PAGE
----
a) What’s your desired outcome for both the relationship and the conflicting issue?
b) In order to achieve those outcomes, how do you need to be in the discussion so as to ensure the greatest chance for success?
c) Do you know what the problem is and are you prepared to propose a solution, if needed?
d) Are you willing to hear the problem described from the other party’s perspective, including how you might have contributed to the conflict?
e) Are you willing to compromise in order to reach agreement?
f) If the conflict should happen to escalate, do you have an exit strategy?
Rule 4: Take the initiative
Conflict is not about who’s right or wrong, who’s more at fault, or who should be the first one to apologize to the other. The fact is that if the conflict is bothering you, then it is yours to resolve. Waiting for the other party to come to you doesn’t help you address the problem; it only prolongs it.
• Never hold on to an issue, a wrongdoing, or an unresolved conflict. Find a way to address it, resolve it, or let it go. This is about you taking care of you.
• The benefits of taking it upon yourself to resolve a conflict include:
a) You are taking care of yourself.
b) You are managing the relationship between you and the other party.
c) You are not allowing a problem to fester inside of you.
d) You are role modeling effective conflict resolution to your peers.
e) You are holding the other party in the conflict accountable for their actions.
• If emotions are high and/or you don’t feel safe initiating a conversation with the conflicting party, consider a third party facilitator/mediator to intervene. This could be your supervisor, a human resource representative, or an outside facilitator.
Rule 5: Focus “out” before focusing “in”
Focusing “out” means understanding the other party’s point of view before expressing your own. Why does this matter? Because it puts the other person at ease knowing that their concerns have been heard and validated. When people feel listened to and acknowledged, they have a tendency to relax and lower their defenses. This not only helps ease the conversation, but increases the likelihood that the other party will be more willing to hear your side of the story.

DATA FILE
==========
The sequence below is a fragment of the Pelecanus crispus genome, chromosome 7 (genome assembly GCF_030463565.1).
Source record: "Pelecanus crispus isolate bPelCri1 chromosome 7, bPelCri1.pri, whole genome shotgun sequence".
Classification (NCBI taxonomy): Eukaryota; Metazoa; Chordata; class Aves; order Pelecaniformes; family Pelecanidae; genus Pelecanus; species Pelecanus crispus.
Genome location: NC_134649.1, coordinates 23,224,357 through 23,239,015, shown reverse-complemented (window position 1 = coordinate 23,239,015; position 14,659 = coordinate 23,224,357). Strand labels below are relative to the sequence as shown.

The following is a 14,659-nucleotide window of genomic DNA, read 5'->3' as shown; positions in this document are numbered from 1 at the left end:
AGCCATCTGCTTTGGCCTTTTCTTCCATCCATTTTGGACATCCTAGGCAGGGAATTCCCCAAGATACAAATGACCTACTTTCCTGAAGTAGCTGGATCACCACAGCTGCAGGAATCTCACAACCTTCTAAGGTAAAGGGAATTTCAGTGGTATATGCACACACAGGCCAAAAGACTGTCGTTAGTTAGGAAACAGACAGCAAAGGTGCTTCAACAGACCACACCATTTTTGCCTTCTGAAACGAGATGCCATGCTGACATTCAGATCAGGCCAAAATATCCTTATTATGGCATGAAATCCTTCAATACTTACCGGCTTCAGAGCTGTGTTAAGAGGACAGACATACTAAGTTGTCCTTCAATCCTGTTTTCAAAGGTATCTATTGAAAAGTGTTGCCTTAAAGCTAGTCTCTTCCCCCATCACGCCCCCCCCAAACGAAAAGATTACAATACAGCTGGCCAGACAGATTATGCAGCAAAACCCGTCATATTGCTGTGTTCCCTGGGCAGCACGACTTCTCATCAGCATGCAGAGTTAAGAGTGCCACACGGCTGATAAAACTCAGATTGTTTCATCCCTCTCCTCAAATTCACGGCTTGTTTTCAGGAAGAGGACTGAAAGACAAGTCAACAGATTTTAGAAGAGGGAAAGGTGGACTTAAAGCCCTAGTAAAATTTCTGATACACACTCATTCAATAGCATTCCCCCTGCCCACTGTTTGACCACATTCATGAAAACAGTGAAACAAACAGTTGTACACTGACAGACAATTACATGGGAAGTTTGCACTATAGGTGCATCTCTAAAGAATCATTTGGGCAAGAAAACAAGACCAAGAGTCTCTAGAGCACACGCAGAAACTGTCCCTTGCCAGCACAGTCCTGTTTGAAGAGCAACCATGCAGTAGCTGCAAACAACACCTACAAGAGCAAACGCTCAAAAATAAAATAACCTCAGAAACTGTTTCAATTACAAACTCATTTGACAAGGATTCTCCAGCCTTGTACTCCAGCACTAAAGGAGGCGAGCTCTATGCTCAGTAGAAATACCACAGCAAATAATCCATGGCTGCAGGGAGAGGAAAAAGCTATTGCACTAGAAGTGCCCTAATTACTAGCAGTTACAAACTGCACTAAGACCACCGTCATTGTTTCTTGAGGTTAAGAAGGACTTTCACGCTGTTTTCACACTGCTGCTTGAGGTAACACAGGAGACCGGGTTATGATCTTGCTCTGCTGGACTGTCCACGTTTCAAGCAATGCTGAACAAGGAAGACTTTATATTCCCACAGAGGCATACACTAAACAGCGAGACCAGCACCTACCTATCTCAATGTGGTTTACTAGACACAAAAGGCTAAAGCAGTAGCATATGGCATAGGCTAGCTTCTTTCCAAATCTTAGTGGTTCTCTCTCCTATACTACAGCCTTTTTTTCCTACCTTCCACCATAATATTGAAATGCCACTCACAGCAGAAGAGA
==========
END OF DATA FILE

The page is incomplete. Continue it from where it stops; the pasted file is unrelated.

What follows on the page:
• Why active listening is so important:
a) It allows the other party to vent.
b) It provides clarity for you on the problem from his or her perspective.
c) It validates the other party’s concerns.
d) It shows you are willing to collaborate.
e) It helps diffuse any anger the other party may have.
f) It allows you time (since the initial focus is on them) to think through your response.
g) It provides you with information that you may not have had, allowing you to respond from a more informed perspective.
• Improve your ability to become an active listener now by asking questions and paraphrasing in your everyday conversations.
Rule 6: Seek mutually beneficial solutions
Successfully managing conflict means having the ability not only to bring an issue to resolution but also to do it in a respectful, collaborative manner with the other party. One without the other will greatly diminish your results.
• If you always treat the other party in a conflict with respect, you will have discovered the quickest way to resolution.
• If emotions are high, you are better off postponing a confrontation until you can be reasonable and rational. Unloading emotions might make you feel better, but if it is at the expense of coworker, you could end up making things worse.
• Keep the discussion on the conflicting issue and/or behavior and stay away from personal attacks. By separating the issue from the person, you have a much greater chance for resolution.
• Follow these steps when addressing a concern:
a) Begin by acknowledge the importance of having an effective working relationship with the other party.
b) Tell the other party that the purpose of your conversation is to share a concern that you feel is impacting your working relationship with them.
c) Describe the particular behavior that is causing a problem for you.